I've complained plenty about these minor areas of adjustment, but have not yet mentioned my favorite part about living in Australia. All the anxiety that surrounded asking for help in public is gone. When I was in Zurich or travelling elsewhere, I'd have to mentally prepare to ask 'do you speak English?' in the local tongue. I was always worried about people correctly identifying me as an American and responding rudely to my ignorance. This almost never happened; in fact, the Swiss are really quite friendly folk. However, it was frustrating that even when I got more comfortable with my German and knew how to ask the right questions, I couldn't count on being able to understand the response. I wanted so badly to get by on my German that I didn't ask for a repeat when I didn't catch something. One time I struggled so hard to order some white cheddar from the fromagier that I was too embarassed to say anything when I paid for the wrong amount of cheese. I preferred instead to have my friend Thao go to a different store and pick up what I really needed later. Anyway, it's a relief to not have to clench up and listen hard when I ask for help in public. I feel like patting myself on the back every time I understand someone.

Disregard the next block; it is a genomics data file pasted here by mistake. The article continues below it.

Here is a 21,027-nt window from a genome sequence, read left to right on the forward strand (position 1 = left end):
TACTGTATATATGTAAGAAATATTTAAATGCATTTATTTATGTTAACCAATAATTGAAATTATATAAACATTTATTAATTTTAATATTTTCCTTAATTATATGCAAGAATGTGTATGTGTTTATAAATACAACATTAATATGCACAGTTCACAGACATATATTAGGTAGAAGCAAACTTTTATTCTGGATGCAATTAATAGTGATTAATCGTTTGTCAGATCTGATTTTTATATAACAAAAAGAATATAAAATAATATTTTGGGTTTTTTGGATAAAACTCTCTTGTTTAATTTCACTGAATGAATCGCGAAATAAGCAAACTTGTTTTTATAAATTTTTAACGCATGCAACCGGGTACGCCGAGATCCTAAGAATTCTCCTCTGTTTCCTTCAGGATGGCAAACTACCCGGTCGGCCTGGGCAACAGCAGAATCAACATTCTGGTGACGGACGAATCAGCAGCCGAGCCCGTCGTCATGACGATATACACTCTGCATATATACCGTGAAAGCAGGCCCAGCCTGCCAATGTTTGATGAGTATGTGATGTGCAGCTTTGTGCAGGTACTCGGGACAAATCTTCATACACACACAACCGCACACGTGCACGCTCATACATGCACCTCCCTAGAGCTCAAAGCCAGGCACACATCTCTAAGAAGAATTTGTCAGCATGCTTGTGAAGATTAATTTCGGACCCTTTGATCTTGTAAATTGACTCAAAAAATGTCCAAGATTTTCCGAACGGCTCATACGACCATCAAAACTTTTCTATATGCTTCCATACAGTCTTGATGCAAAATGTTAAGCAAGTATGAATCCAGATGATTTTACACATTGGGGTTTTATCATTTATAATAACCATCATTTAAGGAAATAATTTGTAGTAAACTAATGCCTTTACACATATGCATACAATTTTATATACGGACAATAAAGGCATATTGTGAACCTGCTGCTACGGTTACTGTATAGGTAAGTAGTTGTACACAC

As it turns out, I'm not the only one down unda who doesn't hesitate to ask for help in public. Last week a middle aged man approached me in the supermarket: "I hate to bother you," he stammered. "I hate to have to ask a woman this, but..." Oh my god, was I on some Australian candid camera or what? "My missus has diarrhea and I need to know what to get" he whispered as he held up his mostly empty shopping basket for me to inspect. I made a quick call to treat this as a sincere question and told the man what I knew about the BRAT (bananas, rice, applesauce, toast) diet. I hope I helped. It's a strange trade, but I'll exchange my pedestrian woes and service plan confusion for the freedom to ask a question in public any day, especially if it means I can ask anything.